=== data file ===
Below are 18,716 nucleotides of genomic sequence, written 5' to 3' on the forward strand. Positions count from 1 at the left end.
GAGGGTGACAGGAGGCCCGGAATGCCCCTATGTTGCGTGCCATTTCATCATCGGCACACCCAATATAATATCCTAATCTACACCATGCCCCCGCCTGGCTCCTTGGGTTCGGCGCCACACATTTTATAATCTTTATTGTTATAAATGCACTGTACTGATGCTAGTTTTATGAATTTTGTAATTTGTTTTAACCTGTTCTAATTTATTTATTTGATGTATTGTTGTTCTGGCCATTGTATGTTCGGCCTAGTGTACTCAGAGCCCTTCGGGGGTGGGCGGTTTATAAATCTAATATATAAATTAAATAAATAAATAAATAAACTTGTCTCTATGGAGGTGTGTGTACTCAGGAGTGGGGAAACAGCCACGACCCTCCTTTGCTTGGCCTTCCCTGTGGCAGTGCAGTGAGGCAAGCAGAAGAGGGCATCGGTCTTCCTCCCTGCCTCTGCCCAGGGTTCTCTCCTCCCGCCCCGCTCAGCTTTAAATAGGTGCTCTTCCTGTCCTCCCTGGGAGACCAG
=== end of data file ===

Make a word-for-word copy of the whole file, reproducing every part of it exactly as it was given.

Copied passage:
Below are 18,716 nucleotides of genomic sequence, written 5' to 3' on the forward strand. Positions count from 1 at the left end.
GAGGGTGACAGGAGGCCCGGAATGCCCCTATGTTGCGTGCCATTTCATCATCGGCACACCCAATATAATATCCTAATCTACACCATGCCCCCGCCTGGCTCCTTGGGTTCGGCGCCACACATTTTATAATCTTTATTGTTATAAATGCACTGTACTGATGCTAGTTTTATGAATTTTGTAATTTGTTTTAACCTGTTCTAATTTATTTATTTGATGTATTGTTGTTCTGGCCATTGTATGTTCGGCCTAGTGTACTCAGAGCCCTTCGGGGGTGGGCGGTTTATAAATCTAATATATAAATTAAATAAATAAATAAATAAACTTGTCTCTATGGAGGTGTGTGTACTCAGGAGTGGGGAAACAGCCACGACCCTCCTTTGCTTGGCCTTCCCTGTGGCAGTGCAGTGAGGCAAGCAGAAGAGGGCATCGGTCTTCCTCCCTGCCTCTGCCCAGGGTTCTCTCCTCCCGCCCCGCTCAGCTTTAAATAGGTGCTCTTCCTGTCCTCCCTGGGAGACCAG